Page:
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Genre and the representation of violence in American Civil War texts by Edmund Wright, John William De Forest, and Henry James

  • Author / Creator
    Zenari, Vivian Alba
  • This dissertation investigates the relationship between genre and the representation of war-time violence in five texts written during and shortly after the United States Civil War (1861-1865). The texts are The Narrative of Edmund Wright (1864), John William De Forest’s Miss Ravenel’s Conversion from Secession to Loyalty (1867), and three short stories by Henry James—“The Story of a Year” (1865), “Poor Richard” (1867), and “A Most Extraordinary Case” (1868). These texts deal with the theme of war violence through generic mechanisms associated with the spectrum of writings often dichotomized as romance and realism. The main theoretical approach to genre depends on a distinction between criterial theories of genre and contingency theories of genre. Criterial theories emphasize the shared characteristics of literary texts: that is, criterial theories of genre are classificatory in orientation. Contingency theories emphasize the ways in which social forces influence the act of classification: contingency theories of genre, in other words, concentrate on the notion that genres are social constructs. This dissertation maintains, in line with contingency theory, that genre is affected by the social, political and cultural circumstances of the period in which the genre operates; as a result, this dissertation uses documents from and about the American Civil War to substantiate its claims. The work of Alice Fahs, David Reynolds, and John Frow has influenced the approach to genre theory and to nineteenth-century American literary history.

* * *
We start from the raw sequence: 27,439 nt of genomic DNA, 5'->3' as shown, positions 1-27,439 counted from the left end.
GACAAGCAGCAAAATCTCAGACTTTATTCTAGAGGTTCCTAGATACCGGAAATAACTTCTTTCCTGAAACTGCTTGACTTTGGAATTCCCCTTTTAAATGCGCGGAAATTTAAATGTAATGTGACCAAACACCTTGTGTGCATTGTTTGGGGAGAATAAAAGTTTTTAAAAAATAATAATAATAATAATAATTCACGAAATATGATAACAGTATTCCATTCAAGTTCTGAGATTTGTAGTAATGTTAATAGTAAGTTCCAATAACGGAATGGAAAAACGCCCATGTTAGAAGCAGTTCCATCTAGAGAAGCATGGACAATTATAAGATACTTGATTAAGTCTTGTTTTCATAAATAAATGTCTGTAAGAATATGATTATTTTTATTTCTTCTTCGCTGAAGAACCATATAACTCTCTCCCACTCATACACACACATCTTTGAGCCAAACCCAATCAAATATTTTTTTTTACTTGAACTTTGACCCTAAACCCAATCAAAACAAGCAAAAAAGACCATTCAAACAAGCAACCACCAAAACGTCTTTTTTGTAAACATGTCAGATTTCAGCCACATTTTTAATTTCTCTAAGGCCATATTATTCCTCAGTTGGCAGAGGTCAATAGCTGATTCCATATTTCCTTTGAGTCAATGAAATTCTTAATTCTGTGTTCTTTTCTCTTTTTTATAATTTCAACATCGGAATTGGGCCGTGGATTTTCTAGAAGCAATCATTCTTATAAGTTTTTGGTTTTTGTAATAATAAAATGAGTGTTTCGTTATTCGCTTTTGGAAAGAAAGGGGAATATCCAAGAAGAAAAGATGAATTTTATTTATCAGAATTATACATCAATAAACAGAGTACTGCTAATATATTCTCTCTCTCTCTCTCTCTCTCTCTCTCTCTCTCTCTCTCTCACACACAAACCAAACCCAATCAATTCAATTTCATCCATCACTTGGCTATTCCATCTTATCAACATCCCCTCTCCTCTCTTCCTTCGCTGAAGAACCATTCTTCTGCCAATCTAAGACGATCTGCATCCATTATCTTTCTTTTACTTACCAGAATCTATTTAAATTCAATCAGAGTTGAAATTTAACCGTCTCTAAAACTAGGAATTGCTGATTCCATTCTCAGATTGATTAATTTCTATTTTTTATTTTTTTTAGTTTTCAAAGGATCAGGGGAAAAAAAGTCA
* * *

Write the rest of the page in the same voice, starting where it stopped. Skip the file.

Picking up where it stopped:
• Subjects / Keywords
  • Graduation date
    2010-11
  • Type of Item
    Thesis
  • Degree
    Doctor of Philosophy
  • DOI
    https://doi.org/10.7939/R3S62T
  • License
    This thesis is made available by the University of Alberta Libraries with permission of the copyright owner solely for non-commercial purposes. This thesis, or any portion thereof, may not otherwise be copied or reproduced without the written consent of the copyright owner, except to the extent permitted by Canadian copyright law.
  • Language
    English
  • Institution
    University of Alberta
  • Degree level
    Doctoral
  • Department
    • Department of English and Film Studies
  • Supervisor / co-supervisor and their department(s)
    • Bucknell, Bradley (English and Film Studies)
    • Watson, W.G. (English and Film Studies)
  • Examining committee members and their departments
    • Wallace, Jo-Ann (English and Film Studies/Women’s Studies)
    • Bartley, William (English, University of Saskatchewan)
    • Romeo, Sharon (History and Classics)